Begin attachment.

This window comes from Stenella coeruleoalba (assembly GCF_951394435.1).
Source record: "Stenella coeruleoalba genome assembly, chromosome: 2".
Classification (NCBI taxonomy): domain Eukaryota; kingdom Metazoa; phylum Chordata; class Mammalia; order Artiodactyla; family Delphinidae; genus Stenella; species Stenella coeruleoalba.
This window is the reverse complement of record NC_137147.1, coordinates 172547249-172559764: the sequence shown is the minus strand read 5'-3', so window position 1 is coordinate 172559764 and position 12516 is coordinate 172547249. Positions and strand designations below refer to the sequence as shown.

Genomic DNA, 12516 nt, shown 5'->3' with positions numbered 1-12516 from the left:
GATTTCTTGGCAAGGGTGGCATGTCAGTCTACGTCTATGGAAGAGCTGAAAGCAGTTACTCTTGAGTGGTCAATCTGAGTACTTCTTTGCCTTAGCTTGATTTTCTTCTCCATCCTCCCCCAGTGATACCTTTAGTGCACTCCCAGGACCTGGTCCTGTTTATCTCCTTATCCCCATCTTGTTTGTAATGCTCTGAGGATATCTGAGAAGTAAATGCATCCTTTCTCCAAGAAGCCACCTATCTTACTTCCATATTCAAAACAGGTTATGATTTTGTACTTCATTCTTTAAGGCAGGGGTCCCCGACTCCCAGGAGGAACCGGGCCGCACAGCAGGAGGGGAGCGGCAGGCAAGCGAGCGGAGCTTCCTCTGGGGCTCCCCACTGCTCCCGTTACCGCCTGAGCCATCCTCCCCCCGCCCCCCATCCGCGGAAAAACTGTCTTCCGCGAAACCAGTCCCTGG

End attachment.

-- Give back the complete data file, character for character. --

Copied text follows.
This window comes from Stenella coeruleoalba (assembly GCF_951394435.1).
Source record: "Stenella coeruleoalba genome assembly, chromosome: 2".
Classification (NCBI taxonomy): domain Eukaryota; kingdom Metazoa; phylum Chordata; class Mammalia; order Artiodactyla; family Delphinidae; genus Stenella; species Stenella coeruleoalba.
This window is the reverse complement of record NC_137147.1, coordinates 172547249-172559764: the sequence shown is the minus strand read 5'-3', so window position 1 is coordinate 172559764 and position 12516 is coordinate 172547249. Positions and strand designations below refer to the sequence as shown.

Genomic DNA, 12516 nt, shown 5'->3' with positions numbered 1-12516 from the left:
GATTTCTTGGCAAGGGTGGCATGTCAGTCTACGTCTATGGAAGAGCTGAAAGCAGTTACTCTTGAGTGGTCAATCTGAGTACTTCTTTGCCTTAGCTTGATTTTCTTCTCCATCCTCCCCCAGTGATACCTTTAGTGCACTCCCAGGACCTGGTCCTGTTTATCTCCTTATCCCCATCTTGTTTGTAATGCTCTGAGGATATCTGAGAAGTAAATGCATCCTTTCTCCAAGAAGCCACCTATCTTACTTCCATATTCAAAACAGGTTATGATTTTGTACTTCATTCTTTAAGGCAGGGGTCCCCGACTCCCAGGAGGAACCGGGCCGCACAGCAGGAGGGGAGCGGCAGGCAAGCGAGCGGAGCTTCCTCTGGGGCTCCCCACTGCTCCCGTTACCGCCTGAGCCATCCTCCCCCCGCCCCCCATCCGCGGAAAAACTGTCTTCCGCGAAACCAGTCCCTGG